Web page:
Grinius: Actually, no. From the race start I thought Aurélien would win the race, because he’s a super strong guy, but when I passed him, I saw that he had some problems. He told me that he hit a stone and his feet is not feeling right. In Ayagaures, I saw that Aurélien was out of the game.

iRunFar: You said your race didn’t go exactly as planned. It never does, but what went wrong?

Grinius: Actually with this race, I was surprised because it was different from other races. I fell so many times. I twisted my ankle maybe twice. I thought, Oh, it’s no good. Maybe I won’t be able to continue the race, but after awhile the feet warmed up and everything went well.

iRunFar: Was there any reason you were tripping? Was it nighttime? Was it shoes?

Grinius: No, it was nighttime and I basically hit the stones fast on steep downhill to… I don’t remember the place… but anyway a fast, steep downhill. I just fall down. It was brutal. Seth Swanson just stopped and look at me, “Hey, man, are you okay?” It was really hard falls.

iRunFar: It’s great to hear that this is a major race, you’re with top competitors, and they’ll still stop.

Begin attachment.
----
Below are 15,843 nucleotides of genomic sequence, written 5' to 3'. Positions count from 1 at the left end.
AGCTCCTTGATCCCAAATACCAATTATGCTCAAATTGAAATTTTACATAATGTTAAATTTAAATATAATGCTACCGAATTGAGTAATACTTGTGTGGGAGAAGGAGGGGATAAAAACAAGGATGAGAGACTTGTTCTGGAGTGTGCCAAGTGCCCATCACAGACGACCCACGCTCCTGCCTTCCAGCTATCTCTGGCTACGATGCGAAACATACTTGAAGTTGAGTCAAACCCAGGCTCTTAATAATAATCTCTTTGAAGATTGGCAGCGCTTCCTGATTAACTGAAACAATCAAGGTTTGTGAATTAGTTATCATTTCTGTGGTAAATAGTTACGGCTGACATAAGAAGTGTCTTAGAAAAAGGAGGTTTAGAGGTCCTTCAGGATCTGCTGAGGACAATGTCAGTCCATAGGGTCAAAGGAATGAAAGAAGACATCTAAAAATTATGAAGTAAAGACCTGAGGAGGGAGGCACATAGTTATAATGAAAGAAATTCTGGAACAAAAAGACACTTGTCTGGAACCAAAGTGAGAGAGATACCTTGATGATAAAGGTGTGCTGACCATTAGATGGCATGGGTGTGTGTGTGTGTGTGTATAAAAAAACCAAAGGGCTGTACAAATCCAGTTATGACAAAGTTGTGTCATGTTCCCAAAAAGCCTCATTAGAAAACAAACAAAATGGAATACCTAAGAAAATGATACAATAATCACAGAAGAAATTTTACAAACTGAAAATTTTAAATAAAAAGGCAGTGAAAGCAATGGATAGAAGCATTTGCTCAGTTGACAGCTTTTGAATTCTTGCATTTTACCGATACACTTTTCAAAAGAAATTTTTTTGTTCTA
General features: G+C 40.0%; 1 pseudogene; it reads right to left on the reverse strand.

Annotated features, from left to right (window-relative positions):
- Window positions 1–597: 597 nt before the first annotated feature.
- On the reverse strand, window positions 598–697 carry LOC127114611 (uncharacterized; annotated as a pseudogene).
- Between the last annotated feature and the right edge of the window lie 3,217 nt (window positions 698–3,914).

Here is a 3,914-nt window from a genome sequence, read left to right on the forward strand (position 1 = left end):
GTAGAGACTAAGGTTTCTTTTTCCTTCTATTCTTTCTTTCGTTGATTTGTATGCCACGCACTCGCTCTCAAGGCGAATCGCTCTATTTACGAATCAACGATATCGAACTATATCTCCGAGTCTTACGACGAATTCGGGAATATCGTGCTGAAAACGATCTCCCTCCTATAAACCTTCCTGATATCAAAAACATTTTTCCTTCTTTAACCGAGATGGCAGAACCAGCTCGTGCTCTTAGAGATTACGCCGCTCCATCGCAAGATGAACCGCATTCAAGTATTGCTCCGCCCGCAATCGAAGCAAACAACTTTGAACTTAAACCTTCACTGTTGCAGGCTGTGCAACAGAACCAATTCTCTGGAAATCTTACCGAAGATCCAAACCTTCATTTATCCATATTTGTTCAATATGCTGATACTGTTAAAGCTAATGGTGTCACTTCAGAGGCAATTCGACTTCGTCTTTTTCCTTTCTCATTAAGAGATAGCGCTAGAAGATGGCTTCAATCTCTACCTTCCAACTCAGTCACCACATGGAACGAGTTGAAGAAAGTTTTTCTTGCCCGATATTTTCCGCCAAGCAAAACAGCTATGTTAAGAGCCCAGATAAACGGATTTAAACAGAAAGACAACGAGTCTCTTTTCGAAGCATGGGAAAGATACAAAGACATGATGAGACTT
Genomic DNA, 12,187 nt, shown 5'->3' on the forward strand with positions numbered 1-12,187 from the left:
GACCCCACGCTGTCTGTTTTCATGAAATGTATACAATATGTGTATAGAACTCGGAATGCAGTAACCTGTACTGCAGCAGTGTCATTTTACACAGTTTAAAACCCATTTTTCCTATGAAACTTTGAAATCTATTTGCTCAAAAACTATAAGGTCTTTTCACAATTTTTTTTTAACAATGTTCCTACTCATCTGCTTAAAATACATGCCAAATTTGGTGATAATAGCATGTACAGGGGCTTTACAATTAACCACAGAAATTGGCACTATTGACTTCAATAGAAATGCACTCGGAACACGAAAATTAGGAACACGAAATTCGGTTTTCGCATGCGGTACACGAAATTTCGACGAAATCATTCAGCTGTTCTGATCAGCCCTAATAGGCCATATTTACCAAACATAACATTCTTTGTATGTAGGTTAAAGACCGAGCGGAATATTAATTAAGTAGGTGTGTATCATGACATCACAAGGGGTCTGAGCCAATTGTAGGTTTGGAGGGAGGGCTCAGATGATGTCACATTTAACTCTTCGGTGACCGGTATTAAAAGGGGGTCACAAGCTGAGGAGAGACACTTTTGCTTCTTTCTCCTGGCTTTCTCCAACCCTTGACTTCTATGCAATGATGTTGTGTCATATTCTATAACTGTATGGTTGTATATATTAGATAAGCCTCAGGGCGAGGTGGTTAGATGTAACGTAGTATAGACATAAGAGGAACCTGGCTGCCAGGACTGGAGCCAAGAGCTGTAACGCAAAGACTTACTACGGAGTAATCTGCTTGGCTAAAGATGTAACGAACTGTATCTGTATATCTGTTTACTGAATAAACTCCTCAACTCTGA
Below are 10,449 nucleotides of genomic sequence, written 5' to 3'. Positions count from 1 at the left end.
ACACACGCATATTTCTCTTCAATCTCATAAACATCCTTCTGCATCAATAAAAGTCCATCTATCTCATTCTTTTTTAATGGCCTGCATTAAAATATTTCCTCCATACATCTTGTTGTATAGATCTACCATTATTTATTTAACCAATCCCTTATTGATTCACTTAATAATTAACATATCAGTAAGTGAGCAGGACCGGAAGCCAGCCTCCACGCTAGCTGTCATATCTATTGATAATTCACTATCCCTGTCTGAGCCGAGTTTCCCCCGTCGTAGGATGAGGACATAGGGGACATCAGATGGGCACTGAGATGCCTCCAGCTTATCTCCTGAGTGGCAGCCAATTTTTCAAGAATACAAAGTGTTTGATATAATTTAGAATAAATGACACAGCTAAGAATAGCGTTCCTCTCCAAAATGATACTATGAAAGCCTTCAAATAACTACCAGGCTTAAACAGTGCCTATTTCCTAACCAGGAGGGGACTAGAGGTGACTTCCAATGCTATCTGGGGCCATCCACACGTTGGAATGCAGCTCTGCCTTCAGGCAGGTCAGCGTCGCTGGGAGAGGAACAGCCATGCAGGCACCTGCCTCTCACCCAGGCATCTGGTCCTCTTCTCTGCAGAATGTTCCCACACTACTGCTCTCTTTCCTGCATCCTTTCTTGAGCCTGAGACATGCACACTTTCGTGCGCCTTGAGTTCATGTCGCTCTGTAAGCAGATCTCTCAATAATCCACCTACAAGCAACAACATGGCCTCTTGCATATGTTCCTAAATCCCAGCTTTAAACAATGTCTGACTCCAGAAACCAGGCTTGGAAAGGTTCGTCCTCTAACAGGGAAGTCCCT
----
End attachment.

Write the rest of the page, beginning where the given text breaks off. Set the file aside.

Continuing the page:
Grinius: Exactly. It’s kind of family. Nobody is racing to win. If something goes wrong, they stop and give you help. It’s what excites me in trail running.

iRunFar: How do you think you ran so much faster this year than last year?

Grinius: I don’t know. I just discussed with Didrik how it happened. During the race I felt like I was running slower, and I still have more power than last year. But then I arrived at the finish line and the clock shows I was even faster than last year, like 40 minutes. I don’t know. I cannot explain that. Because the course was changed a bit, it’s more technical. But if you compare previous course and this course, it’s shorter (this year), but the level is the same.